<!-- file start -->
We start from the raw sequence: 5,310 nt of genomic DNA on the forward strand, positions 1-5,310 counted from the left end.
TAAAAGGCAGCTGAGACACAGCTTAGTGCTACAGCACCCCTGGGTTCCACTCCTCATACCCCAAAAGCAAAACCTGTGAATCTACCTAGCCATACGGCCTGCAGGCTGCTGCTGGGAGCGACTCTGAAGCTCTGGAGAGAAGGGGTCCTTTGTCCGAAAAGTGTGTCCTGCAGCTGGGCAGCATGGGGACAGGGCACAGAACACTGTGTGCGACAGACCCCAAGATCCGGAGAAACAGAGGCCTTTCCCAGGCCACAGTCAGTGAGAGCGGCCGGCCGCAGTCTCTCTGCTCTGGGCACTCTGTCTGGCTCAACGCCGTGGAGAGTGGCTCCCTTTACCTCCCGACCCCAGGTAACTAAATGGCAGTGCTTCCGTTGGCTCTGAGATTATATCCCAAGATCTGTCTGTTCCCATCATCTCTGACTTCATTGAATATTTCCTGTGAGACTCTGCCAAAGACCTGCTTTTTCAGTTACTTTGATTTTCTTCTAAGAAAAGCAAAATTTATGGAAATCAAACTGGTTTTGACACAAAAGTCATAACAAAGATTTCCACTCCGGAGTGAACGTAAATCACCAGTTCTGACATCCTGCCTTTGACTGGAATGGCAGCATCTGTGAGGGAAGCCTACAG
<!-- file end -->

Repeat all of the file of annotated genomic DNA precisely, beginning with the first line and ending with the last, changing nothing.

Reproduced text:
We start from the raw sequence: 5,310 nt of genomic DNA on the forward strand, positions 1-5,310 counted from the left end.
TAAAAGGCAGCTGAGACACAGCTTAGTGCTACAGCACCCCTGGGTTCCACTCCTCATACCCCAAAAGCAAAACCTGTGAATCTACCTAGCCATACGGCCTGCAGGCTGCTGCTGGGAGCGACTCTGAAGCTCTGGAGAGAAGGGGTCCTTTGTCCGAAAAGTGTGTCCTGCAGCTGGGCAGCATGGGGACAGGGCACAGAACACTGTGTGCGACAGACCCCAAGATCCGGAGAAACAGAGGCCTTTCCCAGGCCACAGTCAGTGAGAGCGGCCGGCCGCAGTCTCTCTGCTCTGGGCACTCTGTCTGGCTCAACGCCGTGGAGAGTGGCTCCCTTTACCTCCCGACCCCAGGTAACTAAATGGCAGTGCTTCCGTTGGCTCTGAGATTATATCCCAAGATCTGTCTGTTCCCATCATCTCTGACTTCATTGAATATTTCCTGTGAGACTCTGCCAAAGACCTGCTTTTTCAGTTACTTTGATTTTCTTCTAAGAAAAGCAAAATTTATGGAAATCAAACTGGTTTTGACACAAAAGTCATAACAAAGATTTCCACTCCGGAGTGAACGTAAATCACCAGTTCTGACATCCTGCCTTTGACTGGAATGGCAGCATCTGTGAGGGAAGCCTACAG